Among those local Iraqi-Americans who favor U.S. intervention is Dr. Maha Yousif, a 51-year-old orthodontist who teaches at USC. "We don't look at it as an invasion," she says. "We look at it as a liberation." Yousif says she understands there may be Iraqi casualties, but her attitude has become fatalistic. "Death is coming to Iraqis either way," she says, "so we can't worry about it anymore."
Yet like many other Iraqi-Americans interviewed, Yousif would prefer to have Saddam indicted by an international court of justice. "We worked toward that for years, but nothing happened. And now the U.S. has refused to sign the [International Criminal] Court Agreement," Dr. Yousif shrugs. "So what is our alternative? At least, if the U.S. goes in, we can have hope."
Still, Yousif has her reservations. "In 1974, I heard Saddam Hussein say on TV that if he ever had to leave the country, he would leave it in ruins. Then his son got on TV recently and threatened to unleash chemicals on the people of the South. But despite the risks," she says, "I'm willing to roll the dice, because our people are suffering every day. So this is medicine we have to take."
THE MOST SANGUINE VIEWS OF INVASION were expressed, predictably, by those who stand to gain the most from overthrowing Saddam -- namely the members of the various competing Iraqi opposition groups who hope, under a U.S. military umbrella, to return home and assume some quota of state power. Most prominent among these official opposition leaders is Washington, D.C.-based Dr. Ahmad Chalabi, the head of the Iraqi National Congress (INC), an Iraqi coalition parliament in exile. With money and encouragement from the Clinton administration, Chalabi launched an insurrection from inside Iraq in March of 1995, but the U.S. pulled back support, and the attempted coup failed completely. Since then, Chalabi has won warm support from the Bush White House. And, just this week, the Bush administration allocated $92 million to train 5,000 Iraqi exiles -- most of them to be supplied by Chalabi.
Chalabi's principal INC representative in Southern California is Dr. Yousif's cousin, Mazin Yousif, 41, the owner of an electronics-design firm in Orange County. "Ten days ago, we had contact with members high up in [Saddam's elite] Republican Guard," he says, "and they told us, 'We're going to leave our windows and doors open.' What this means is, they're really fed up with Saddam and ready to switch sides." On the subject of a cornered Saddam becoming the world's biggest suicide bomber, Yousif is dismissive. "The way around that is to give Saddam an exit by allowing him to have a residence outside Iraq."
Yousif is also confident that the U.S. will stay in Iraq long enough to stabilize a new government. "They will not abandon us. We are sitting on the second largest oil reserves in the world. Of course," Yousif says, "we have been double-crossed a couple of times before. But I don't believe that will happen this time."
Yet Yousif too is not without his apprehensions. "What really bothers me is that the administration will take a short cut and make a last-minute deal with some second cousin of Saddam," he says. "As Henry Kissinger wrote in his memoirs, in the Middle East, tyrants are easiest to control, because you only have to deal with one person. Democratic governments are much harder."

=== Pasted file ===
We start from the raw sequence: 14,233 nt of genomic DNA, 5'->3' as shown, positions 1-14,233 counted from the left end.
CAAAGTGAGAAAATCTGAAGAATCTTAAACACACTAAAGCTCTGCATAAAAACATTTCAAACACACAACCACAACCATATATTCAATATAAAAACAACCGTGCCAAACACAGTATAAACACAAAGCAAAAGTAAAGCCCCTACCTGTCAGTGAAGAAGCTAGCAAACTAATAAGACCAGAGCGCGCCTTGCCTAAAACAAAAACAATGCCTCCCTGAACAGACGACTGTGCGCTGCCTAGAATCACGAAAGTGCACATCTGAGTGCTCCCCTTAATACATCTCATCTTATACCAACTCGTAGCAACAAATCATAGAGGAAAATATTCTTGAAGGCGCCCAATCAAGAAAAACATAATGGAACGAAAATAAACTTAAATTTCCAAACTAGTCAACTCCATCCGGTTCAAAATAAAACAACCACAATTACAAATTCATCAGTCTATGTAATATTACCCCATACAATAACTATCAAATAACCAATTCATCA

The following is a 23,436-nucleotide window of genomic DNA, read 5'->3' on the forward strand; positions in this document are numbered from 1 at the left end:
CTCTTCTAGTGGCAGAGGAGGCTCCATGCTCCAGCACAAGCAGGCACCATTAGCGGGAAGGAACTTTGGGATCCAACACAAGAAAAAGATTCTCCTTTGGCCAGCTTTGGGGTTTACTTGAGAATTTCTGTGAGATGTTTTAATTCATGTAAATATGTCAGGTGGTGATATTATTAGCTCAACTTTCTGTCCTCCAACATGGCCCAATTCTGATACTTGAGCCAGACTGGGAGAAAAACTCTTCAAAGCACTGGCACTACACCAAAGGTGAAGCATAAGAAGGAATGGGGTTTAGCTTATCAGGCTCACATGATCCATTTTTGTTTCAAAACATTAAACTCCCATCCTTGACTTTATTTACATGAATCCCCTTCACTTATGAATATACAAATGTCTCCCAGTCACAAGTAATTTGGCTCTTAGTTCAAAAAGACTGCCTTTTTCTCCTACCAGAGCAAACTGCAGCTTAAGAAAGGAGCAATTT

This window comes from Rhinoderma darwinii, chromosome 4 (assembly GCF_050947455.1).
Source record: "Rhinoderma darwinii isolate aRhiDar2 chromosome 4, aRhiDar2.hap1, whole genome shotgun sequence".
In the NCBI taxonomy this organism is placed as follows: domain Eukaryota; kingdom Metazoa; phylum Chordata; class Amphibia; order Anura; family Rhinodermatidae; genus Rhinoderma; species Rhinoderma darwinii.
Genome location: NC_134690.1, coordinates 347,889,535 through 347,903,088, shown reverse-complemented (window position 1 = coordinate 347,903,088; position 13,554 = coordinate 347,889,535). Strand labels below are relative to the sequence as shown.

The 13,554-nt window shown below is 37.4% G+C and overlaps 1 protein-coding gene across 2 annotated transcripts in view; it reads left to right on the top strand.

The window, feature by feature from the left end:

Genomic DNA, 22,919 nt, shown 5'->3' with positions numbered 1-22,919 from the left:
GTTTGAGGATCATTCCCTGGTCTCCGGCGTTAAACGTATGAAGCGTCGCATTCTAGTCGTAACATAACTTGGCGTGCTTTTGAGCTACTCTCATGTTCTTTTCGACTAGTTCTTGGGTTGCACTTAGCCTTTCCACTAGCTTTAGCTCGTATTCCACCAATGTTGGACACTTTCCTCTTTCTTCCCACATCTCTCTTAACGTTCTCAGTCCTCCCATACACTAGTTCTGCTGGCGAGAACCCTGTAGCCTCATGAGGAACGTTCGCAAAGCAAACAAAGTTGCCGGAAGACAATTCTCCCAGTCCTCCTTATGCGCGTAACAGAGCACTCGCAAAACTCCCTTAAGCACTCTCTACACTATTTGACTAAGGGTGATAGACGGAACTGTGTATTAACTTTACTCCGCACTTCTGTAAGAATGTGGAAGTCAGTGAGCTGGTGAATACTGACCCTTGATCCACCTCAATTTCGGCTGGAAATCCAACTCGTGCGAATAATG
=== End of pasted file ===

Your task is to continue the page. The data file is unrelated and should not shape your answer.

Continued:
Yousif rather glumly predicts that the odds are "50/50" the Bush administration will wind up making just such a deal. "If the U.S. government was really planning to support a democratic revolution -- meaning a liberation force, not an occupation force -- they'd be training opposition troops to go in with Americans," he says. "We have submitted a list of 2,000 ex-officers and soldiers who are ready, willing and able to be trained on a base in the region to spearhead the removal of Saddam. That proposal is sitting on George Bush's desk. But nothing has happened. And it's getting awfully late in the day. Thinking about that is what keeps me up at night."
SOME STATE DEPARTMENT OFFICIALS openly acknowledge the doubts and fears that roil the Iraqi-American communities. "I think, generally, no one in the Iraqi-American community trusts the United States to do what it says it's going to do," says Gregory Sullivan, the deputy director of press relations at the State Department's Bureau of Near Eastern Affairs. "From their perspective, we have too much baggage. For example, they feel that the U.S. is doing it for Israel, not for the Iraqi people. Or that we simply are making an attempt for hegemony over the entire region. Or that it's an imperialist strategy to put in a puppet regime. But if we took a scenario in which the U.N. replaced the U.S., with the assurance that the French or the Egyptians would be at the head of this, I think every one of them would say, 'Fine. Let's do it.' All in all -- and this is truly unofficial, because I have no empirical evidence -- I'd venture to say that four out of five Iraqis oppose an invasion, not because the end is wrong, but because we, the United States, are incapable of doing it correctly."